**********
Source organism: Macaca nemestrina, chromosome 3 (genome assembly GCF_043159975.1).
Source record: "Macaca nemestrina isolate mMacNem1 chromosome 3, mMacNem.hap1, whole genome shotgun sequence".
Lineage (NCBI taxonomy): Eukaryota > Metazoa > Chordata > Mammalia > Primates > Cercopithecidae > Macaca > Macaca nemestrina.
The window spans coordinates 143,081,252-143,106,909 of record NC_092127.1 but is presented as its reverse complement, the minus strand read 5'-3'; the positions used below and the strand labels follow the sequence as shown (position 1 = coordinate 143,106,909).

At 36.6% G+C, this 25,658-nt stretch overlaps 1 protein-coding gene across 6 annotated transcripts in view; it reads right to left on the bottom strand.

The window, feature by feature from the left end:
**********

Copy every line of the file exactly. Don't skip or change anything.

Source organism: Macaca nemestrina, chromosome 3 (genome assembly GCF_043159975.1).
Source record: "Macaca nemestrina isolate mMacNem1 chromosome 3, mMacNem.hap1, whole genome shotgun sequence".
Lineage (NCBI taxonomy): Eukaryota > Metazoa > Chordata > Mammalia > Primates > Cercopithecidae > Macaca > Macaca nemestrina.
The window spans coordinates 143,081,252-143,106,909 of record NC_092127.1 but is presented as its reverse complement, the minus strand read 5'-3'; the positions used below and the strand labels follow the sequence as shown (position 1 = coordinate 143,106,909).

At 36.6% G+C, this 25,658-nt stretch overlaps 1 protein-coding gene across 6 annotated transcripts in view; it reads right to left on the bottom strand.

The window, feature by feature from the left end: